A Snapshot of the Bipolar I Community at PatientsLikeMe

Now, let’s take a look at the wealth of data found at PatientsLikeMe.  To give you a sense of the makeup of our bipolar I patients, 74% are female, more than 78% have an official bipolar I diagnosis, and approximately 40% report experiencing their first symptom prior to the age of 19.  What exactly are the symptoms of this condition?  Some of the most commonly reported include delusions, excitability, flight of ideas, grandiose thinking, hallucinations, irritability and paranoia.  As you can see, most of these speak to the “manic” side of bipolar I disorder, which involves “excitement of psychotic proportions” as well as hyperactive, disorganized behavior.

As Andrea’s interview yesterday revealed, treating bipolar I disorder can mean treating both mania and depression simultaneously.  Further, our patient-reported data shows that the two prescription medications she takes currently – lithium for mania and Lamictal for depression – are among the most commonly prescribed treatments for bipolar I patients, along with individual therapy and Seroquel.  How well do these treatments work?  Click on each treatment name to read our patients’ evaluations of their effectiveness, side effects, cost and more.

Finally, much can also be learned directly from the experiences our patients share on their profiles, treatment evaluations or forum posts.  We leave you with several patient quotes from our Mental Health and Behavior Forum that help to fully illuminate life with bipolar I disorder:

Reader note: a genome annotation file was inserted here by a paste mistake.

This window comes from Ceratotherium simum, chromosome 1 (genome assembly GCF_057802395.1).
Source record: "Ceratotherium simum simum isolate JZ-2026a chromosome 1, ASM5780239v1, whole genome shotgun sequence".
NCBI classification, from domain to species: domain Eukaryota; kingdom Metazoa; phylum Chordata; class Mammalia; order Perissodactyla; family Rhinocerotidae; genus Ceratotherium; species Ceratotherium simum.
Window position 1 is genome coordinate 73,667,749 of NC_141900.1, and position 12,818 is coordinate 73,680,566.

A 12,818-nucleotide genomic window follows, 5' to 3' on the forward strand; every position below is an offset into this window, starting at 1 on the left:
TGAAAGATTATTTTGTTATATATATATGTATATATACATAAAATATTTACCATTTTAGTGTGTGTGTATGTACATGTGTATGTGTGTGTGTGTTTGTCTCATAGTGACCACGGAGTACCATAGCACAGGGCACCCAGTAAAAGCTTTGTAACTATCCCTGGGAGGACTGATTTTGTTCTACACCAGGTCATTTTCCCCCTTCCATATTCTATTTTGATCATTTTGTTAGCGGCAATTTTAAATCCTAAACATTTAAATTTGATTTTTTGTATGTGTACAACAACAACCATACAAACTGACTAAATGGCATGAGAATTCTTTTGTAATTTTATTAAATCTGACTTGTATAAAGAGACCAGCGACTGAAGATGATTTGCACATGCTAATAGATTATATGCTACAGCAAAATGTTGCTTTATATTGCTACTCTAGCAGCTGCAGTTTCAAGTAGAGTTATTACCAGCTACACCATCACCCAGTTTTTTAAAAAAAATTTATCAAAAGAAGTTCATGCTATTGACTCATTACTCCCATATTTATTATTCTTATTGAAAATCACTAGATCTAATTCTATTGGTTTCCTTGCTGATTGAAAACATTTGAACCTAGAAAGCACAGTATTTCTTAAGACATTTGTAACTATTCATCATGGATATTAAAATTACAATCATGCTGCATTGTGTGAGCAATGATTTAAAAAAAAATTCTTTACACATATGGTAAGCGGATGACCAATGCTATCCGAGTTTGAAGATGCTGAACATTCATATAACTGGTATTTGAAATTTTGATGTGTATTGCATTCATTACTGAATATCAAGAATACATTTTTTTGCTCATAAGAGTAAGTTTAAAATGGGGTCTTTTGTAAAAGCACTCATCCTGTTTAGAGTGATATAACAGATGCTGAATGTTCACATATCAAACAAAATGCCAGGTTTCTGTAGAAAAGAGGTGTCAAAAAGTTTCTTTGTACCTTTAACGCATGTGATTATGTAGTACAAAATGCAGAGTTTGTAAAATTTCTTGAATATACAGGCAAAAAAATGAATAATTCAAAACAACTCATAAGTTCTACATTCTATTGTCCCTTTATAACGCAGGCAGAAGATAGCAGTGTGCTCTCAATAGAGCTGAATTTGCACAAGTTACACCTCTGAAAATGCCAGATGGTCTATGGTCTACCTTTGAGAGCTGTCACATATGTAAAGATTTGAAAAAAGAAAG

• “My manias last for about three to four months and are followed by depressions that tend to also last three to four months.  Mine is the classic form of the disease with manias characterized by hallucinations, grandiosity, and impulsivity, and depressions characterized by fatigue, guilt, and somatic concerns.”
  • “The condition is every part of me as anything else. My choice to treat it arises from the consequences of living with bipolar in a non-bipolar world and not because I am broken and in need of repair. Bipolar “disorder”, well, whose order am I in disarray?”
  • “Now I’m a little manic.  I know what you mean about relentless depressions.  I have those too.  At the other end of the spectrum, I become psychotic.  That’s the part that really frightens me and usually lands me in the hospital, or worse.”
  • “A month ago, I truly would have been leveled by all this drama.  I’ve come quite a distance in a short period of time.  You guys give me such strength.  I know that with your help, I can make it through life’s ups and downs while keeping mine under control.”

If you’ve got something to share about bipolar I as well, join the conversation today!